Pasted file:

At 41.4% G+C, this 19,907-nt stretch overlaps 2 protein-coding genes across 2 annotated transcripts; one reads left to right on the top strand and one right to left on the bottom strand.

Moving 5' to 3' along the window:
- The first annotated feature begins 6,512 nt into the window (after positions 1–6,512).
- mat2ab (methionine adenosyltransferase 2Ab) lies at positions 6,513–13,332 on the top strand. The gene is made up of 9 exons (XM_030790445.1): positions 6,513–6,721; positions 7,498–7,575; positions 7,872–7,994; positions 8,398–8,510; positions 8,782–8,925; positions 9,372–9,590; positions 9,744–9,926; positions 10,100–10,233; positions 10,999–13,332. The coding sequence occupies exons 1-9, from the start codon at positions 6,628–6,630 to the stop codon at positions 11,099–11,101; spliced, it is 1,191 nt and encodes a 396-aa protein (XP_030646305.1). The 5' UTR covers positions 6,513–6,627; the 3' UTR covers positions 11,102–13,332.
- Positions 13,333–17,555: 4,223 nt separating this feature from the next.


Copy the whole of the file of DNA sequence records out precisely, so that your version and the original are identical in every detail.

At 41.4% G+C, this 19,907-nt stretch overlaps 2 protein-coding genes across 2 annotated transcripts; one reads left to right on the top strand and one right to left on the bottom strand.

Moving 5' to 3' along the window:
- The first annotated feature begins 6,512 nt into the window (after positions 1–6,512).
- mat2ab (methionine adenosyltransferase 2Ab) lies at positions 6,513–13,332 on the top strand. The gene is made up of 9 exons (XM_030790445.1): positions 6,513–6,721; positions 7,498–7,575; positions 7,872–7,994; positions 8,398–8,510; positions 8,782–8,925; positions 9,372–9,590; positions 9,744–9,926; positions 10,100–10,233; positions 10,999–13,332. The coding sequence occupies exons 1-9, from the start codon at positions 6,628–6,630 to the stop codon at positions 11,099–11,101; spliced, it is 1,191 nt and encodes a 396-aa protein (XP_030646305.1). The 5' UTR covers positions 6,513–6,627; the 3' UTR covers positions 11,102–13,332.
- Positions 13,333–17,555: 4,223 nt separating this feature from the next.